And Revere isn’t alone with those kinds of numbers. Across the country there has been a spike in opioid overdoses. We have seen article after article, story after story of it. In several states the government agencies and health clinics are working to provide an anti-overdose drug, Naloxone, to as many people as possible. But even as use of the drug is rising so is its cost. Supply and demand. 

Revere is one of the five Massachusetts communities participating in a state pilot program where emergency responders administer the nasal spray which we have talked about before. The nasal spray form of the drug Narcan, that reverses the effects of an opioid overdose. There have been more than 2,500 reported opioid overdose reversals in Mass since the program began seven years ago. 

“It’s just incredible, it’s like magic,” says Michael Viviano, Revere’s deputy fire chief. “There’s somebody who’s on the ground who’s literally dead. They have no pulse. Sometimes they’re blue, sometimes they’re black. And you administer this stuff and sometimes, in a minute or two or three, they’re actually up and talking to you.”

BUT, even with Narcan overdose deaths are still happening. Exact numbers haven’t been found out yet, but Mass State Police recently released figures that showed around 185 deaths from heroin overdoses in the past four months. And that is probably  much lower than the actual number of overdose deaths because it doesn’t include prescription drug overdoses, or overdose numbers from Boston, Worcester, and Springfield where heroin is a huge problem.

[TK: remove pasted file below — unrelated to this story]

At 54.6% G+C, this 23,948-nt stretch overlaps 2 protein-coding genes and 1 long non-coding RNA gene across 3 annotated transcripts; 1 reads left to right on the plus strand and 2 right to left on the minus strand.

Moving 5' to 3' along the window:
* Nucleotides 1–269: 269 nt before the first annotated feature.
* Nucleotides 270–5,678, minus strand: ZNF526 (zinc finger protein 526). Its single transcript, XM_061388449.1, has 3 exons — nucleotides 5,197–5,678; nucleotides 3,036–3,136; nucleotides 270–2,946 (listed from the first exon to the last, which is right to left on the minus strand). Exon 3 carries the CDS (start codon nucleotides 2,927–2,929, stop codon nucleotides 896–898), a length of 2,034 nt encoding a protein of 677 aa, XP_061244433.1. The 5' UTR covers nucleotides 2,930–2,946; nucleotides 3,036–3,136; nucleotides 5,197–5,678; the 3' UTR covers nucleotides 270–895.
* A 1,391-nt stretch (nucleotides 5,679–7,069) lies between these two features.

The Cost of Narcan

Narcan is handed out for free at scheduled trainings to use the drug. And the cost of the drug has increased. Pharmaceutical company, Amphastar Pharmaceuticals, manufacturers of Narcan in the dosage that’s used as a nasal spray. Seven years ago, Mass could get the spray at 22 dollars a kit. Now it is 42 dollars a kit. 

And many people to seem the think that the reason the price has doubled is because, well, the pharmaceutical company knows what they have. A life saving toolkit that is figuratively priceless. 

Seventeen states now use Narcan, and many officials are urging the federal government to step in so the drug can be even more widely distributed at a reasonable cost. 

Celebrate St.Patrick’s Day Sober

iStock_000012348714SmallBelieve it or not St. Patrick’s Day was a dry holiday up until about 40 years ago. So if you are celebrating your St. Patrick’s Day sober than just think of yourself as vintage, original and classic. On that note, also find some fun and inspiring ways to enjoy St. Patty’s without the booze. They say St. Patrick’s Day falls right behind Thanksgiving and umm, I think it’s New Years in drinking. So finding ways to celebrate might be tough, but it doesn’t have to be. Here are some great ways to celebrate St. Patrick’s Day Sober. 

Find a Parade